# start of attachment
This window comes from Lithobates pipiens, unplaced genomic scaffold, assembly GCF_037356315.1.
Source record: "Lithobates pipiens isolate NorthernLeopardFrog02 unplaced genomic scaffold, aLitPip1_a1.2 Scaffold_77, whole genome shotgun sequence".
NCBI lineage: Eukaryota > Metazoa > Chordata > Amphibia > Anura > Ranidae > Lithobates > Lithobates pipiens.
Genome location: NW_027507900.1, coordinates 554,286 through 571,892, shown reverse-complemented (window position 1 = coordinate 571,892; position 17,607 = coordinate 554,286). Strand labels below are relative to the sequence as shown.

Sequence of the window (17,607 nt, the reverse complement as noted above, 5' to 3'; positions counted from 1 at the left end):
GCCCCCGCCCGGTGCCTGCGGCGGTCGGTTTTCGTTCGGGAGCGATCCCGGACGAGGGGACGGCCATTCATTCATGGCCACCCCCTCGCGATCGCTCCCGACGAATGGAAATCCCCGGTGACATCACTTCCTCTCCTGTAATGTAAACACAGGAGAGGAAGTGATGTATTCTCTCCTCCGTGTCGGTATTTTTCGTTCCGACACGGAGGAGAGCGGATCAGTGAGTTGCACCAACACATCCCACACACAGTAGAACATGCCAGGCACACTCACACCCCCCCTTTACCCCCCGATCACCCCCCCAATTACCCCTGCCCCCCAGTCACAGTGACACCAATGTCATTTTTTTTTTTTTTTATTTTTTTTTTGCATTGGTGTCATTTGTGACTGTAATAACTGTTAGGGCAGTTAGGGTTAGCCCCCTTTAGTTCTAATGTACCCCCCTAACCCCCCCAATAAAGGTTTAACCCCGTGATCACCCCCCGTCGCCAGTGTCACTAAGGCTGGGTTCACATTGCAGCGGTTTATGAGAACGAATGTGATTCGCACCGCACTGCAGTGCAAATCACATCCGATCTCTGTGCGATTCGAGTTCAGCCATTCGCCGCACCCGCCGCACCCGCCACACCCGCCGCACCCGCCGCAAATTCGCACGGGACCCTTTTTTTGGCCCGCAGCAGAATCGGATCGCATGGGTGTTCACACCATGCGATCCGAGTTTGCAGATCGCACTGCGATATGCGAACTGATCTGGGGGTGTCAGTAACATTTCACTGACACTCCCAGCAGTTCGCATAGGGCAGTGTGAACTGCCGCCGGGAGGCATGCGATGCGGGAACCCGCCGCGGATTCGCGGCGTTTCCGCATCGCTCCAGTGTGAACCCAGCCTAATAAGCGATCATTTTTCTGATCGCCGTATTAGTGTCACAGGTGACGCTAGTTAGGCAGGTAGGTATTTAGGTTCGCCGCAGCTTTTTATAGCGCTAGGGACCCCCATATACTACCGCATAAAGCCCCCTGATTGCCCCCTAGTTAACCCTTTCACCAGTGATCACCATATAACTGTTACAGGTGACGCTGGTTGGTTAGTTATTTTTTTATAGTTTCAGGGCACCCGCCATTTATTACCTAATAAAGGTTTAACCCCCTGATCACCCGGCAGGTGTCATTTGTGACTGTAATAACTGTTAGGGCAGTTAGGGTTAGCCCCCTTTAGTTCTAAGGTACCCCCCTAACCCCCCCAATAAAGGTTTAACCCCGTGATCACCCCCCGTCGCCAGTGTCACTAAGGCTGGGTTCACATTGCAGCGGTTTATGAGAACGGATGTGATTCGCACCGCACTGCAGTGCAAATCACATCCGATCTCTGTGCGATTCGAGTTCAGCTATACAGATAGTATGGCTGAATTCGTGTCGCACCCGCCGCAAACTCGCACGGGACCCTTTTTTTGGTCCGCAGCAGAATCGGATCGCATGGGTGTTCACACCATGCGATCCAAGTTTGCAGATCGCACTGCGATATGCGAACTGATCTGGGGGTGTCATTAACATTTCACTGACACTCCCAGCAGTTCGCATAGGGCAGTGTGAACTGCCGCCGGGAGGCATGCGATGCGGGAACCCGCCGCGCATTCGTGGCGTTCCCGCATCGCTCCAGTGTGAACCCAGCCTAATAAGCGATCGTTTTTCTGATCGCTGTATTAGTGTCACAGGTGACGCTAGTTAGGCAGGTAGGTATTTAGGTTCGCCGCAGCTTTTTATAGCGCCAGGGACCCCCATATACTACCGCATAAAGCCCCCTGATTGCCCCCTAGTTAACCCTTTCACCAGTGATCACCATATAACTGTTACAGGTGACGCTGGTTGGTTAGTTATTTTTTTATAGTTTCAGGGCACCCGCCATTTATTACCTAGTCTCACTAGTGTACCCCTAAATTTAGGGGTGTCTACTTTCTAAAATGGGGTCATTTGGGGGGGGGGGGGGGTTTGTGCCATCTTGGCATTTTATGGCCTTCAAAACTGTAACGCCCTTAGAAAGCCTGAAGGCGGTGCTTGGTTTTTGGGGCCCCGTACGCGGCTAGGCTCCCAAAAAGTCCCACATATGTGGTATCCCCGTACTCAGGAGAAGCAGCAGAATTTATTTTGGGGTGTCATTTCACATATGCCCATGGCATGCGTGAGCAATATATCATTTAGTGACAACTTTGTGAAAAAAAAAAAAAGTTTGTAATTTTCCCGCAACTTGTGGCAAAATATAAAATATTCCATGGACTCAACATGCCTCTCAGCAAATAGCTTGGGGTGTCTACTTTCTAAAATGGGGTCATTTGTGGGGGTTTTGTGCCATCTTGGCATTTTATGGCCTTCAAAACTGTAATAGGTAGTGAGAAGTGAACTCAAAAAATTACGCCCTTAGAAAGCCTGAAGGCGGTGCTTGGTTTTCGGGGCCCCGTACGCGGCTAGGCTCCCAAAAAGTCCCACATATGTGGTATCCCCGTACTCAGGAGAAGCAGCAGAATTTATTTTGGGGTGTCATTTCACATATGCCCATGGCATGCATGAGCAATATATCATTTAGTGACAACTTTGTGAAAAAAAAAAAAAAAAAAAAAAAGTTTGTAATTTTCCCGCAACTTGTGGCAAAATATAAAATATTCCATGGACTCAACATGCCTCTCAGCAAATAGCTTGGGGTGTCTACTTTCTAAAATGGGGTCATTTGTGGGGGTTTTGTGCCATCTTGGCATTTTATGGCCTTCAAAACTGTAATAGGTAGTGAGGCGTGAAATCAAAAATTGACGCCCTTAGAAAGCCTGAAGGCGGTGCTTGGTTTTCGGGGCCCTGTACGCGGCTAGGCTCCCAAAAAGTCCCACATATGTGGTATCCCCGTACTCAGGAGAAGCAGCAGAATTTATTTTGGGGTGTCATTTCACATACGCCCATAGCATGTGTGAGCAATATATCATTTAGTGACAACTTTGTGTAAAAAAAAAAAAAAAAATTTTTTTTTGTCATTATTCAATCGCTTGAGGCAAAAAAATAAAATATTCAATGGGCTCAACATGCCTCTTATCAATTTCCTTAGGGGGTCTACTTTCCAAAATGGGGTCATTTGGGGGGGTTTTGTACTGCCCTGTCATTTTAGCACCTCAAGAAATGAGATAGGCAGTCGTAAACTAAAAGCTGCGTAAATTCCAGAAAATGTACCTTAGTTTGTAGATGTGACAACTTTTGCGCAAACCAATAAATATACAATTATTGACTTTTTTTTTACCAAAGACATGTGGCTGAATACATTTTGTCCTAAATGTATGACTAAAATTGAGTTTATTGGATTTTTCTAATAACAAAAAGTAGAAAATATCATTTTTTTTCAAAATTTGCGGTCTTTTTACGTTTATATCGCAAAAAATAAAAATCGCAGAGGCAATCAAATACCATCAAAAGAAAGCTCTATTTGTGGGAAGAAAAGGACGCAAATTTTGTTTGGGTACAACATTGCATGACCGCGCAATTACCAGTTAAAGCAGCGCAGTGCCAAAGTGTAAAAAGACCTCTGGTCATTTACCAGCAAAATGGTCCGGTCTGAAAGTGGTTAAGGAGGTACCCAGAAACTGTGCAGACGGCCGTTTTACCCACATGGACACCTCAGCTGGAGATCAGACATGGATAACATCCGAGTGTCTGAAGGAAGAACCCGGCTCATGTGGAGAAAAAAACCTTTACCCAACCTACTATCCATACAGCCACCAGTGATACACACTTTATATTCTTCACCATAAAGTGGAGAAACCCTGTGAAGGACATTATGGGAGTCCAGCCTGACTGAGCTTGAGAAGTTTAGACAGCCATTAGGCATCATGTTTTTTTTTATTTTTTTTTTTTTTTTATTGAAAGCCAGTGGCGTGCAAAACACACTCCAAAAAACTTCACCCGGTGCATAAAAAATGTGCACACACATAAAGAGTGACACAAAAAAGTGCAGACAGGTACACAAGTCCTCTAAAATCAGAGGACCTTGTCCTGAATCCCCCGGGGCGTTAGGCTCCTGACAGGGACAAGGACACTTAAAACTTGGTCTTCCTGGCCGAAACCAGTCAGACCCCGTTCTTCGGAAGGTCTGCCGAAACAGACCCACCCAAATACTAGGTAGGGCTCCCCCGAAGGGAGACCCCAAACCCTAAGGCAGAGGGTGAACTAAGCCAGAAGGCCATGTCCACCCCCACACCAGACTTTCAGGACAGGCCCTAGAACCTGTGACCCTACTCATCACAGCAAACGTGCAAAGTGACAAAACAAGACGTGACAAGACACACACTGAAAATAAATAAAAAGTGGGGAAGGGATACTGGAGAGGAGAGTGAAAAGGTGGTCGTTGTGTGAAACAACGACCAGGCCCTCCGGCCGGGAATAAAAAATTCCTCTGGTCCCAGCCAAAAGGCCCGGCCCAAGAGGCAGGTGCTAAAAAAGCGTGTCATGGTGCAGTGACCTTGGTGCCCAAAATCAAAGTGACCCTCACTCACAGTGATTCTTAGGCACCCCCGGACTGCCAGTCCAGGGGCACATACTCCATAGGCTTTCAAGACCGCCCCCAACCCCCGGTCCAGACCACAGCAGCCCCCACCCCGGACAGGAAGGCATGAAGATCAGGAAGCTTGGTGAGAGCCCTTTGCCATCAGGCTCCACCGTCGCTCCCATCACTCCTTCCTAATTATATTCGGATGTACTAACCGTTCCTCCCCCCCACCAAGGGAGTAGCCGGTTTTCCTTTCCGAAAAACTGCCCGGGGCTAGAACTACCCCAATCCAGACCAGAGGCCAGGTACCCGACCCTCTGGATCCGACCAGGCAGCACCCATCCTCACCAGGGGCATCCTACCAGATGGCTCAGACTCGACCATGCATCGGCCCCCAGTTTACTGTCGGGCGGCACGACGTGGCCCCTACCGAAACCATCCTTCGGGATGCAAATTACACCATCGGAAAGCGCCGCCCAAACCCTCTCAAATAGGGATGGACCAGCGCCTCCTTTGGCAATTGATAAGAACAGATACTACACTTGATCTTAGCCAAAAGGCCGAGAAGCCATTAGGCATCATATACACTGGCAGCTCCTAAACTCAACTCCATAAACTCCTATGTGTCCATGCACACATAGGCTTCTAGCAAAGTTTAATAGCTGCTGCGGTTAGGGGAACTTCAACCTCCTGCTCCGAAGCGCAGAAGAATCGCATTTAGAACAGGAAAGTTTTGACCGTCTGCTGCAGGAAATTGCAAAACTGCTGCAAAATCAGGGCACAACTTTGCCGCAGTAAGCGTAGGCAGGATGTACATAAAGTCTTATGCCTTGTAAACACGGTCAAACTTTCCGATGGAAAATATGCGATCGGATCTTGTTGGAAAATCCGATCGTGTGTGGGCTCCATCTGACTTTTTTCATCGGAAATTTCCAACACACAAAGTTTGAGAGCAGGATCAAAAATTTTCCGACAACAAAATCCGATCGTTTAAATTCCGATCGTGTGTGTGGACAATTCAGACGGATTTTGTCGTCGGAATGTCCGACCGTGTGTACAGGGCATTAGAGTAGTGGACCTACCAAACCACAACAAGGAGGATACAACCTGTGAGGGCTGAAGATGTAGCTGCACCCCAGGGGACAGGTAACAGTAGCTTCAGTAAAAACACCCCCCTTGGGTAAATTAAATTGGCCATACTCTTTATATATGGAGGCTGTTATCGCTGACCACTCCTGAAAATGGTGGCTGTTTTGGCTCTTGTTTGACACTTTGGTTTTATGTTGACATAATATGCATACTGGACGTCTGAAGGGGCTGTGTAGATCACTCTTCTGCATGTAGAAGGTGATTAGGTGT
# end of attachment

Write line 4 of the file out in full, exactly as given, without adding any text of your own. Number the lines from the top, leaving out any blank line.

Genome location: NW_027507900.1, coordinates 554,286 through 571,892, shown reverse-complemented (window position 1 = coordinate 571,892; position 17,607 = coordinate 554,286). Strand labels below are relative to the sequence as shown.